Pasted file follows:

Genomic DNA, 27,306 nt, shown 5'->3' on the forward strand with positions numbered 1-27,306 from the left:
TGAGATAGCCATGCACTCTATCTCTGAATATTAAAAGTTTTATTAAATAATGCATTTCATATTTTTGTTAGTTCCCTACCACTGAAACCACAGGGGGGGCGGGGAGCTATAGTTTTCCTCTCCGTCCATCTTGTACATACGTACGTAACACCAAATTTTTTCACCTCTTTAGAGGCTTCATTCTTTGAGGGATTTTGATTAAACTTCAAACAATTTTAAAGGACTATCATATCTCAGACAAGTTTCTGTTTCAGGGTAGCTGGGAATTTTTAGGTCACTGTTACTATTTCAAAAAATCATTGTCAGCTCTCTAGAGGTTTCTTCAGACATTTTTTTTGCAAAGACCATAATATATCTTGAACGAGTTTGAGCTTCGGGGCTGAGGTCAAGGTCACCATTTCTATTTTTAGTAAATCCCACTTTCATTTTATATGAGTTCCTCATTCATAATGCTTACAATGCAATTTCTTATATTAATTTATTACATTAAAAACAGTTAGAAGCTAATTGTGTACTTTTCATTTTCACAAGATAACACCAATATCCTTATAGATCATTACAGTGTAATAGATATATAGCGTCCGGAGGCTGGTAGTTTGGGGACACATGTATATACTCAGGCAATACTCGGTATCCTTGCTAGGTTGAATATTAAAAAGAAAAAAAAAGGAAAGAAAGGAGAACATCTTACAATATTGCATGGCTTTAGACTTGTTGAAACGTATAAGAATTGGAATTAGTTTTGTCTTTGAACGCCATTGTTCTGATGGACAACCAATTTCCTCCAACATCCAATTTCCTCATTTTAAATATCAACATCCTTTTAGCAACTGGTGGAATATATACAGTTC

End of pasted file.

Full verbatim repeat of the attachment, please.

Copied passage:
Genomic DNA, 27,306 nt, shown 5'->3' on the forward strand with positions numbered 1-27,306 from the left:
TGAGATAGCCATGCACTCTATCTCTGAATATTAAAAGTTTTATTAAATAATGCATTTCATATTTTTGTTAGTTCCCTACCACTGAAACCACAGGGGGGGCGGGGAGCTATAGTTTTCCTCTCCGTCCATCTTGTACATACGTACGTAACACCAAATTTTTTCACCTCTTTAGAGGCTTCATTCTTTGAGGGATTTTGATTAAACTTCAAACAATTTTAAAGGACTATCATATCTCAGACAAGTTTCTGTTTCAGGGTAGCTGGGAATTTTTAGGTCACTGTTACTATTTCAAAAAATCATTGTCAGCTCTCTAGAGGTTTCTTCAGACATTTTTTTTGCAAAGACCATAATATATCTTGAACGAGTTTGAGCTTCGGGGCTGAGGTCAAGGTCACCATTTCTATTTTTAGTAAATCCCACTTTCATTTTATATGAGTTCCTCATTCATAATGCTTACAATGCAATTTCTTATATTAATTTATTACATTAAAAACAGTTAGAAGCTAATTGTGTACTTTTCATTTTCACAAGATAACACCAATATCCTTATAGATCATTACAGTGTAATAGATATATAGCGTCCGGAGGCTGGTAGTTTGGGGACACATGTATATACTCAGGCAATACTCGGTATCCTTGCTAGGTTGAATATTAAAAAGAAAAAAAAAGGAAAGAAAGGAGAACATCTTACAATATTGCATGGCTTTAGACTTGTTGAAACGTATAAGAATTGGAATTAGTTTTGTCTTTGAACGCCATTGTTCTGATGGACAACCAATTTCCTCCAACATCCAATTTCCTCATTTTAAATATCAACATCCTTTTAGCAACTGGTGGAATATATACAGTTC